A 33-year-old research fellow from the School of Arts and Sciences at Ahmedabad University will work in collaboration with a research partner from Johns Hopkins University, Baltimore, USA, on the development of a non-invasive saliva-based test for the early detection of oral cancer.
Shanaya Patel Bakeri, who has been working on oral cancer since 2011, was selected for her cell-free DNA research project from the country for the prestigious DBT-Wellcome Trust India Alliance Early Career Fellowship. The funding, with a budget cap of Rs 1.7 billion, is for a period of five years.
DBT-Wellcome Trust India Alliance is an independent public charity that funds research in health and biomedicine in India.
Shanaya will work under the direction of Professor Vivek Tanavde, Associate Professor of Biology and Life Sciences at the School of Arts and Sciences. Professor Balachandran Ravindran, who served as an adjunct professor in the Department of Life Sciences and Life Sciences at Ahmedabad University, is the mentor for the project, which will officially launch from January 2022.
“Head and neck cancer (HNC), which includes oral cancer, remains one of the unsolved problems of the Indian subcontinent with 1.35 lakh new cases annually from tobacco, gutka and khaini consumption. Despite advances in treatment, survival is disappointingly low at five years, a main reason being late diagnosis. Only 14 percent of cases are diagnosed in the premalignant stage or stage 1, ”says Shanaya.
In her proposal, she emphasized that the development of disease-specific non-invasive tests is essential for early detection. Plasma cell-free DNA (cfDNA) has proven to be a promising non-invasive technology for the early detection of cancer. “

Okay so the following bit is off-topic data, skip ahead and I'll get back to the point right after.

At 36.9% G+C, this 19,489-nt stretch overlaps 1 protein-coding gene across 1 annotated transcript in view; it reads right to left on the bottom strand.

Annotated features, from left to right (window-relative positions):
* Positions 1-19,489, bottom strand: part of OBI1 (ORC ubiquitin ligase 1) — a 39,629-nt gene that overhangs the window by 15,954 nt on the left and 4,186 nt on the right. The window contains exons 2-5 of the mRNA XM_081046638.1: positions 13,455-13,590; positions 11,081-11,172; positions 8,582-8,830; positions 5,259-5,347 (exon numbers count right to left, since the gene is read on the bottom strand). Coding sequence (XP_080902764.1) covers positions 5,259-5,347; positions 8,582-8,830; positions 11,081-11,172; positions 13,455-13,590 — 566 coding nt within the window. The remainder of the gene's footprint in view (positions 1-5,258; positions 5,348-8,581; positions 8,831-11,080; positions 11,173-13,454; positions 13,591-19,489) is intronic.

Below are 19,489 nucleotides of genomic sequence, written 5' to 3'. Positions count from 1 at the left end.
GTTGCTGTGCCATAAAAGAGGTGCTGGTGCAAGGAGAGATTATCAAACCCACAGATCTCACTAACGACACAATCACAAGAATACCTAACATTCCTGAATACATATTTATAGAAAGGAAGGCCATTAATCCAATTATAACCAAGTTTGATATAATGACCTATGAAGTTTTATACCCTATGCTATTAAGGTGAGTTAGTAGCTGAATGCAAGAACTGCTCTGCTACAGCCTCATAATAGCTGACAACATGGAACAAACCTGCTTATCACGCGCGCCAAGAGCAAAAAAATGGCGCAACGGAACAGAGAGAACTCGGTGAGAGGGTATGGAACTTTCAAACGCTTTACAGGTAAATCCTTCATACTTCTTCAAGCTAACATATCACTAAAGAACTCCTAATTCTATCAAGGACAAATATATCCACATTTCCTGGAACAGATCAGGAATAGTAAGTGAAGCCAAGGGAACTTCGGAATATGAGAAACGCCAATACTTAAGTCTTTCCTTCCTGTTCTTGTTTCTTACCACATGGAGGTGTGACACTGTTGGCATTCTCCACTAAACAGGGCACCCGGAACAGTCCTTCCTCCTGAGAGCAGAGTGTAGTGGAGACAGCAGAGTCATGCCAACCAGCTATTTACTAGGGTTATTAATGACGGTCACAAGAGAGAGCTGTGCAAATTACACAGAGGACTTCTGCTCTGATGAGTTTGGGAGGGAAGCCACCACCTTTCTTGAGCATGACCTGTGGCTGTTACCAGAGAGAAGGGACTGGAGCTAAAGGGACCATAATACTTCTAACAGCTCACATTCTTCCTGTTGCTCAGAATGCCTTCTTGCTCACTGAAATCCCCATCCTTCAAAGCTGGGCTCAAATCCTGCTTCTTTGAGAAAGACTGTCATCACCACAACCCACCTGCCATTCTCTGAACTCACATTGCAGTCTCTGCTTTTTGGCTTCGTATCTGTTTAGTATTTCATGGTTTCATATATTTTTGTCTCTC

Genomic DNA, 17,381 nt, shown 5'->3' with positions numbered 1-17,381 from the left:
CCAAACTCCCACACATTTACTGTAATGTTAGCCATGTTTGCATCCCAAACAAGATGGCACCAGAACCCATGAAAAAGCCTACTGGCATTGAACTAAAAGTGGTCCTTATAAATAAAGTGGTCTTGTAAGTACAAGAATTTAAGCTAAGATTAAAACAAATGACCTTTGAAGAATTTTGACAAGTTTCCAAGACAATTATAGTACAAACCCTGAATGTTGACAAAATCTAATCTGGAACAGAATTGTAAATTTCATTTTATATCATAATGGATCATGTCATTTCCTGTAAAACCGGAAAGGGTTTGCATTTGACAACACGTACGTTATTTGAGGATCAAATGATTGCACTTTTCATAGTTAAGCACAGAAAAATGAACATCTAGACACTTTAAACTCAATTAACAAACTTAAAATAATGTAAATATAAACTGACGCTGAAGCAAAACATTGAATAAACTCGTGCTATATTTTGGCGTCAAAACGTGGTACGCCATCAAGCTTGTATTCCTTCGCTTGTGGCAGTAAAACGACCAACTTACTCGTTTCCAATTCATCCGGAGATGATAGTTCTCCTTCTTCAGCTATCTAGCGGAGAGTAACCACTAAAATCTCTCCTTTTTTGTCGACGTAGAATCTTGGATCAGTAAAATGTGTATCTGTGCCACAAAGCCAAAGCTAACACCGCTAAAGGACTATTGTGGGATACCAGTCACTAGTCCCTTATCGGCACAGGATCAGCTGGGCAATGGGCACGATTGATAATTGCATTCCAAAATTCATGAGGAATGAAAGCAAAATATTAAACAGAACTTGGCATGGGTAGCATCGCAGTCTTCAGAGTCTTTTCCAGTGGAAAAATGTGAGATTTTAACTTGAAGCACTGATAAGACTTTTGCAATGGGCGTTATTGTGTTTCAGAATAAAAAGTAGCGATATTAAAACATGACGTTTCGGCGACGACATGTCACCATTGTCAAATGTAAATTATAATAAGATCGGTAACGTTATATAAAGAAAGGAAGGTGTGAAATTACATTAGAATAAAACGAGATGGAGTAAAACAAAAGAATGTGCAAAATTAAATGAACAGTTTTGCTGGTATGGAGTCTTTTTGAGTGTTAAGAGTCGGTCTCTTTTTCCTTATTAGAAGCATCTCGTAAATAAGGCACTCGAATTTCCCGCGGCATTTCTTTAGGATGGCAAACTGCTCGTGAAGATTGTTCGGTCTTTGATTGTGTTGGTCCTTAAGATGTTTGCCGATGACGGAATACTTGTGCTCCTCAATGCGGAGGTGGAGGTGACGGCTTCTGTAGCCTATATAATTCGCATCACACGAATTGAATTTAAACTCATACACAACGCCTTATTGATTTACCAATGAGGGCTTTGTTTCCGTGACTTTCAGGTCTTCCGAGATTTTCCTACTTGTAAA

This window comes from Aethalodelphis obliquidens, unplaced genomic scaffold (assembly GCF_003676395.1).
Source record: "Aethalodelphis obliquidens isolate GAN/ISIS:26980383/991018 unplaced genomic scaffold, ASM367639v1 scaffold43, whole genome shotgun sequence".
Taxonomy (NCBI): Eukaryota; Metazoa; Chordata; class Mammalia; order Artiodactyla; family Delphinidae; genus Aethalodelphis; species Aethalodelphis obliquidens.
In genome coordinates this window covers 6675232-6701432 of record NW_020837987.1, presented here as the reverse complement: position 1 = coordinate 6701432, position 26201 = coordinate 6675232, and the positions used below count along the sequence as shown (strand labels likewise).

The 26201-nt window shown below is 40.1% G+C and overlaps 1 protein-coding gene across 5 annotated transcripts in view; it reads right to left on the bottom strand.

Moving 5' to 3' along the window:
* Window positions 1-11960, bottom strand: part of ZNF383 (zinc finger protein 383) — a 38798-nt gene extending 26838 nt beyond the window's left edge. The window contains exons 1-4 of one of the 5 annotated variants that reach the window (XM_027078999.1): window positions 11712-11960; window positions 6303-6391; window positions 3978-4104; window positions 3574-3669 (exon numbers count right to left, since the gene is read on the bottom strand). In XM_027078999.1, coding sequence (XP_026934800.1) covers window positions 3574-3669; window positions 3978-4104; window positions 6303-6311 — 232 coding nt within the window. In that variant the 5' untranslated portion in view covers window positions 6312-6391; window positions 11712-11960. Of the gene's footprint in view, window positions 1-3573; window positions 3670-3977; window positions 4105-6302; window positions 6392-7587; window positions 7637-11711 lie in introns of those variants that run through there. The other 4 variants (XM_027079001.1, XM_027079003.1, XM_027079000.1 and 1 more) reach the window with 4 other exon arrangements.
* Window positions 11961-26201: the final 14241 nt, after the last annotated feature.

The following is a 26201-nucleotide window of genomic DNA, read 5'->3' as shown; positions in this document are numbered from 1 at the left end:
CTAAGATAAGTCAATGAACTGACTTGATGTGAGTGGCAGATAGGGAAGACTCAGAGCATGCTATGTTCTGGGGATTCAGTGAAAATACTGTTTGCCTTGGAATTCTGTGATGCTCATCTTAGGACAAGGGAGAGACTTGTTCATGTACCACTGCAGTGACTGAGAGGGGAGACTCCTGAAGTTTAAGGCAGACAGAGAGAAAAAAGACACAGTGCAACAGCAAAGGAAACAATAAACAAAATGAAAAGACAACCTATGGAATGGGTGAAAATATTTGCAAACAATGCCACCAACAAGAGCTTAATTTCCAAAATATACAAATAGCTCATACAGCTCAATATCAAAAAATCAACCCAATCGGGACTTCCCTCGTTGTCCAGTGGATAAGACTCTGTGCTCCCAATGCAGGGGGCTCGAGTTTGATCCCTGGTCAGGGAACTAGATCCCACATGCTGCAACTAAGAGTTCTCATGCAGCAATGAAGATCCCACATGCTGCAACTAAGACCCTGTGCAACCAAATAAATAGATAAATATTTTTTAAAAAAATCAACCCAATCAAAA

Tanavde stated that the John Hopkins University School of Medicine also wants to develop early detection of head and neck cancer and has pioneered the use of cfDNA technology.
“The study aims to identify cfDNA fragmentation patterns from saliva and plasma of oral cancer patients and to investigate whether these fragments can be used for early detection,” says Shanaya.
There is no oral cancer early detection marker available for prostate cancer and breast cancer. “Now we’ve identified some biomarkers. But the need of the hour is to have a marker to detect this cancer early, ”she adds.
Pointing out that these malignancies are very painful and the biopsies traumatizing for the patient, she said, “Now we can use saliva. What we would be working on is whether saliva can be used for the early detection of oral cancer. “
This project is carried out in collaboration with Dr. Kaustubh Patel from HCG Comprehensive Cancer Hospital, Ahmedabad, and Dr. Mariana Brait of the Sidney Kimmel Comprehensive Cancer Center at Johns Hopkins University.
Shanaya received her PhD in oral cancer from the Gujarat Cancer and Research Institute in 2017 and joined Ahmedabad University as a national postdoctoral fellow in 2018.